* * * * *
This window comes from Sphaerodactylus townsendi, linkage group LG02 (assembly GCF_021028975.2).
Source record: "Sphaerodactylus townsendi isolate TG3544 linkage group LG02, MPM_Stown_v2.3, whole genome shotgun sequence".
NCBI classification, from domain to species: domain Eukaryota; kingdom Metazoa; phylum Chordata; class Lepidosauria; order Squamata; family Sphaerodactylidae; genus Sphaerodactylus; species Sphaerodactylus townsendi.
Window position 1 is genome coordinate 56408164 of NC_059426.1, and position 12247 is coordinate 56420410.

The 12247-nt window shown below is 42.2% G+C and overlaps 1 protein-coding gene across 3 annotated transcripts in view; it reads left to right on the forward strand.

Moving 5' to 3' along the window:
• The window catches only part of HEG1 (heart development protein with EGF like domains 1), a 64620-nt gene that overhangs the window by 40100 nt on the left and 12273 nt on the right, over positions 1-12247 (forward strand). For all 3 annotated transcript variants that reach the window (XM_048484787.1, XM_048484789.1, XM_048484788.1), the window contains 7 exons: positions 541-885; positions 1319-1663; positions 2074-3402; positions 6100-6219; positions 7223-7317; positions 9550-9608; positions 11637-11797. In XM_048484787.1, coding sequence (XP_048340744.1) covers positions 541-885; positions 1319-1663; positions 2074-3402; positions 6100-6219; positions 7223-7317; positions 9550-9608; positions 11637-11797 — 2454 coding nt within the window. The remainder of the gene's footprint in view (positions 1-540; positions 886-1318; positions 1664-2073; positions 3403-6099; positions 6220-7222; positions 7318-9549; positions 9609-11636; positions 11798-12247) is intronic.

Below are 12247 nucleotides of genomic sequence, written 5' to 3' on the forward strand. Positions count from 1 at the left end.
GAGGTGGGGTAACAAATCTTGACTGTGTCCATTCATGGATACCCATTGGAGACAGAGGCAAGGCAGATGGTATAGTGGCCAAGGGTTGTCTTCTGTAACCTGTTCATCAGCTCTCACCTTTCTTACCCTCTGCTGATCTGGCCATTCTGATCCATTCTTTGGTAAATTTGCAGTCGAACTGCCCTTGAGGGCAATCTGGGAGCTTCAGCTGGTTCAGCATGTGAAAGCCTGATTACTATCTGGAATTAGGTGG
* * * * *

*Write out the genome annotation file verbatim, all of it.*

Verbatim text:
This window comes from Sphaerodactylus townsendi, linkage group LG02 (assembly GCF_021028975.2).
Source record: "Sphaerodactylus townsendi isolate TG3544 linkage group LG02, MPM_Stown_v2.3, whole genome shotgun sequence".
NCBI classification, from domain to species: domain Eukaryota; kingdom Metazoa; phylum Chordata; class Lepidosauria; order Squamata; family Sphaerodactylidae; genus Sphaerodactylus; species Sphaerodactylus townsendi.
Window position 1 is genome coordinate 56408164 of NC_059426.1, and position 12247 is coordinate 56420410.

The 12247-nt window shown below is 42.2% G+C and overlaps 1 protein-coding gene across 3 annotated transcripts in view; it reads left to right on the forward strand.

Moving 5' to 3' along the window:
• The window catches only part of HEG1 (heart development protein with EGF like domains 1), a 64620-nt gene that overhangs the window by 40100 nt on the left and 12273 nt on the right, over positions 1-12247 (forward strand). For all 3 annotated transcript variants that reach the window (XM_048484787.1, XM_048484789.1, XM_048484788.1), the window contains 7 exons: positions 541-885; positions 1319-1663; positions 2074-3402; positions 6100-6219; positions 7223-7317; positions 9550-9608; positions 11637-11797. In XM_048484787.1, coding sequence (XP_048340744.1) covers positions 541-885; positions 1319-1663; positions 2074-3402; positions 6100-6219; positions 7223-7317; positions 9550-9608; positions 11637-11797 — 2454 coding nt within the window. The remainder of the gene's footprint in view (positions 1-540; positions 886-1318; positions 1664-2073; positions 3403-6099; positions 6220-7222; positions 7318-9549; positions 9609-11636; positions 11798-12247) is intronic.

Below are 12247 nucleotides of genomic sequence, written 5' to 3' on the forward strand. Positions count from 1 at the left end.
GAGGTGGGGTAACAAATCTTGACTGTGTCCATTCATGGATACCCATTGGAGACAGAGGCAAGGCAGATGGTATAGTGGCCAAGGGTTGTCTTCTGTAACCTGTTCATCAGCTCTCACCTTTCTTACCCTCTGCTGATCTGGCCATTCTGATCCATTCTTTGGTAAATTTGCAGTCGAACTGCCCTTGAGGGCAATCTGGGAGCTTCAGCTGGTTCAGCATGTGAAAGCCTGATTACTATCTGGAATTAGGTGG